1. Start the questionnaire with simple and interesting questions.
The benefit of this point should be clear - if the opening material is too complex and hard to understand, participants will lose interest and be less likely to complete the questionnaire. If you're not sure whether your questions are simple and interesting, do some pretesting to see what works. Pretesting of the questionnaire is important for sorting the right type of questions.
2. Provide clear and easy-to-read instructions, with transitions if necessary.
If you do not make the instructions clear and accessible, people are more likely to complete the questionnaire incorrectly, which will force you to throw out a lot of the data you've collected.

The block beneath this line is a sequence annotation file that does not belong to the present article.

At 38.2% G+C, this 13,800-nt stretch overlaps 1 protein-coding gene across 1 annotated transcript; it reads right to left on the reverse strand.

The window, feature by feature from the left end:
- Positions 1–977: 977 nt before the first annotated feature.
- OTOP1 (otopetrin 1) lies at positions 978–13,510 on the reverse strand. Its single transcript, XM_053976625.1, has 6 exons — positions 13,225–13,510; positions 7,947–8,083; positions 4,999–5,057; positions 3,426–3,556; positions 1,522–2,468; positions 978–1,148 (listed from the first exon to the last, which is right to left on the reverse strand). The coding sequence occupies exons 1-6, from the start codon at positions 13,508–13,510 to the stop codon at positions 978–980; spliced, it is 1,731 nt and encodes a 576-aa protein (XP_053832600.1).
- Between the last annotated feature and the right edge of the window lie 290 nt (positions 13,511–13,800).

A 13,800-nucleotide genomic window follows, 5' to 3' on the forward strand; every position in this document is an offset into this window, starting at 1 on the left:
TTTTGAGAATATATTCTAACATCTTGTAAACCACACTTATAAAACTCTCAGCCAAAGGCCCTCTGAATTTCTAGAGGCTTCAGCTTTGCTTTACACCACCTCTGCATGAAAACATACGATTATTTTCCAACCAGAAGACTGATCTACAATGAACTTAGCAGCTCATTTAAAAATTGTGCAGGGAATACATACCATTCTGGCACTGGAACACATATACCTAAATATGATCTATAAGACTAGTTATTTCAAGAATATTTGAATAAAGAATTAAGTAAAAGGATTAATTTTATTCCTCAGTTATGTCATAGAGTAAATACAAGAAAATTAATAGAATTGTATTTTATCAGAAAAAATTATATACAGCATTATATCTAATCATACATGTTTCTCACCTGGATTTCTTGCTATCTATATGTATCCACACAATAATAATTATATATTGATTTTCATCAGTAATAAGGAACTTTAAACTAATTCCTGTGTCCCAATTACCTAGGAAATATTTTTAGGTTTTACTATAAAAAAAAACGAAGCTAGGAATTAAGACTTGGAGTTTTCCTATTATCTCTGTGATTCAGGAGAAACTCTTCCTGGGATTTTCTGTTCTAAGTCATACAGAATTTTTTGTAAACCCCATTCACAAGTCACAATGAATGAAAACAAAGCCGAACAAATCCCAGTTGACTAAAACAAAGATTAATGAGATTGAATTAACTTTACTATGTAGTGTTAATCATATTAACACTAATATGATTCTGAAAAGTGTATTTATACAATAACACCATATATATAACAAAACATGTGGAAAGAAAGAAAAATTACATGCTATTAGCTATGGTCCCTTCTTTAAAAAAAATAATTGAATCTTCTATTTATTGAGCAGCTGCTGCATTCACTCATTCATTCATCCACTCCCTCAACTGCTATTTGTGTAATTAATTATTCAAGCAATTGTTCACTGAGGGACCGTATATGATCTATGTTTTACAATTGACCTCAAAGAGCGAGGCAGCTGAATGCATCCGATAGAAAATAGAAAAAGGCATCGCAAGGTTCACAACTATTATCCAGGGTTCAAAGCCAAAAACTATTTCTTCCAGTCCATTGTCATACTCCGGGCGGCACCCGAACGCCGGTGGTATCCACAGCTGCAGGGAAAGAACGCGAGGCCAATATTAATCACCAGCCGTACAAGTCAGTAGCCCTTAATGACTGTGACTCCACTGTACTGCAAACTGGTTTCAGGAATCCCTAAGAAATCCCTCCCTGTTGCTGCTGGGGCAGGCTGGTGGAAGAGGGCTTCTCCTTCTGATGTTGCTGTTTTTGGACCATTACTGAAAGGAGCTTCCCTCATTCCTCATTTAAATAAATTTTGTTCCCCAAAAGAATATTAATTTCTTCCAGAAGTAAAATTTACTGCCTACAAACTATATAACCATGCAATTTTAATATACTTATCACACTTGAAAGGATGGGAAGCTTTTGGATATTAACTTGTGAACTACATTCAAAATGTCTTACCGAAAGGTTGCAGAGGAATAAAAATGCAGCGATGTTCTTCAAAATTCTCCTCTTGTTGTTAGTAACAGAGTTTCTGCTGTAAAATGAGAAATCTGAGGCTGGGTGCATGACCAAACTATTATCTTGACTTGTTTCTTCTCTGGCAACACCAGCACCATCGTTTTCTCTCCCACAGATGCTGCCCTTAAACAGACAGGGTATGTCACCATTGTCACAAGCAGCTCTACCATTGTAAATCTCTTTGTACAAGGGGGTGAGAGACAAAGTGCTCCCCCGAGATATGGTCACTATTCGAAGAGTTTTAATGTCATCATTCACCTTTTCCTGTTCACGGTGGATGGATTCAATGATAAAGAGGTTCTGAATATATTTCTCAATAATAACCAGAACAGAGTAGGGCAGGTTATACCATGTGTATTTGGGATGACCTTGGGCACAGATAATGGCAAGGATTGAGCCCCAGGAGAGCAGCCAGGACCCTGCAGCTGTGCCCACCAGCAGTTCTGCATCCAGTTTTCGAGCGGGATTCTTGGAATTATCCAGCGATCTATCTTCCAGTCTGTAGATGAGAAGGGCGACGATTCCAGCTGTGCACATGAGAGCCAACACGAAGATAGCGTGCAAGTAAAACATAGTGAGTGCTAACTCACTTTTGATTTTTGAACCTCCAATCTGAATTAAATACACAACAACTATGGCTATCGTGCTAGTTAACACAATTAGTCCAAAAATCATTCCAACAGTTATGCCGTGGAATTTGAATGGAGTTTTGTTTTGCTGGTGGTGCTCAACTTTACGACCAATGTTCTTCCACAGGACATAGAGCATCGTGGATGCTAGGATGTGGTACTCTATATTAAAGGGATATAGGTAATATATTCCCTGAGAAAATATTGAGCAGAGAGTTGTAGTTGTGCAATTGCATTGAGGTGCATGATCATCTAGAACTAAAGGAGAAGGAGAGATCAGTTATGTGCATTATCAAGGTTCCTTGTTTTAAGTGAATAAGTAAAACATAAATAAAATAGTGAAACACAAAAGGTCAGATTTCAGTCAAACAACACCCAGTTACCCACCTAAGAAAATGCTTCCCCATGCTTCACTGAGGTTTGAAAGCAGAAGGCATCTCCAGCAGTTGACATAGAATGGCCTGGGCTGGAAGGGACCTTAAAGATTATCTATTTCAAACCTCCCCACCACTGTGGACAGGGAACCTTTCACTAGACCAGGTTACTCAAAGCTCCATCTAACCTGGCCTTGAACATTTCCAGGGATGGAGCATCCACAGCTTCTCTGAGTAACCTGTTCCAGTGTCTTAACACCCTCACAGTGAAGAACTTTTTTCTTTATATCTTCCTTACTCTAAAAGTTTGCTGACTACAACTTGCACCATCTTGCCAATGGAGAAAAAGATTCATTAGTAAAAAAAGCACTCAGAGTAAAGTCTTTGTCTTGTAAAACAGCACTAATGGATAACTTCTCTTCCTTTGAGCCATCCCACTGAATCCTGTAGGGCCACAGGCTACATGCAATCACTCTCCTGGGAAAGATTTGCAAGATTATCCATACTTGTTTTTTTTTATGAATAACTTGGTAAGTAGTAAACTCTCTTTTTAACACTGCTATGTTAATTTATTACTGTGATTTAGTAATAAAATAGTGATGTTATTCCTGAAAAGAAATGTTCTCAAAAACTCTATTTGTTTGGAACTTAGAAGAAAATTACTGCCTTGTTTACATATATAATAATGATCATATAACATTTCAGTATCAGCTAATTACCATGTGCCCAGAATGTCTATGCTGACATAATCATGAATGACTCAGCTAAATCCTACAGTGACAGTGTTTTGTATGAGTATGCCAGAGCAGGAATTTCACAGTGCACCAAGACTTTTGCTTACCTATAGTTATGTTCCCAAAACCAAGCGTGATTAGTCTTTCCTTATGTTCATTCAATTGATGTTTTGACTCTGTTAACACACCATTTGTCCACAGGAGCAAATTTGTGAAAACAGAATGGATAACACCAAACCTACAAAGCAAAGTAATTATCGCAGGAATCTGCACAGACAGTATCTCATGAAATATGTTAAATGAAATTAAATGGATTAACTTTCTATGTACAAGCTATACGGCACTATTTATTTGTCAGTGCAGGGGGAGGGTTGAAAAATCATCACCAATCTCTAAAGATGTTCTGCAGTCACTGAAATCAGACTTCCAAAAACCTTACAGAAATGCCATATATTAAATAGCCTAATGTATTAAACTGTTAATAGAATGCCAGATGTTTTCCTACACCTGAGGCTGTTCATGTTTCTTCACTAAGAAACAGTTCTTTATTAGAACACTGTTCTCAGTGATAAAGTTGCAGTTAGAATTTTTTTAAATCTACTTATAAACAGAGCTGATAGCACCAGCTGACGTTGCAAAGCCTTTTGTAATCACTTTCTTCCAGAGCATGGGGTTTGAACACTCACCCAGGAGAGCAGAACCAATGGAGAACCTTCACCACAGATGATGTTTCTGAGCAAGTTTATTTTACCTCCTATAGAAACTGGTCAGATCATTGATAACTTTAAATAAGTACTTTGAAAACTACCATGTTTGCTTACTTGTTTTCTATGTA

3. Lay out the questionnaire so that it is easy to read and follows the flow of the questioning process.
Again, an easy-to-read questionnaire will lead to less errors being made by the respondents. Laying it out logically will also help with this and will maintain participants' interest throughout the survey, making them more likely to complete it.
4. Use open-ended questions for exploratory research and close-ended questions for descriptive and analytical research.
Open-ended questions are questions that allow participants to answer ...
This solution provides several guidelines for designing a good survey or questionnaire and explains the reasoning underlying them.
Survey Research and Designs: Strengths and Drawbacks
What is survey research? What are some different types of survey-research designs? What are the strengths and what are the drawbacks associated with these designs?View Full Posting Details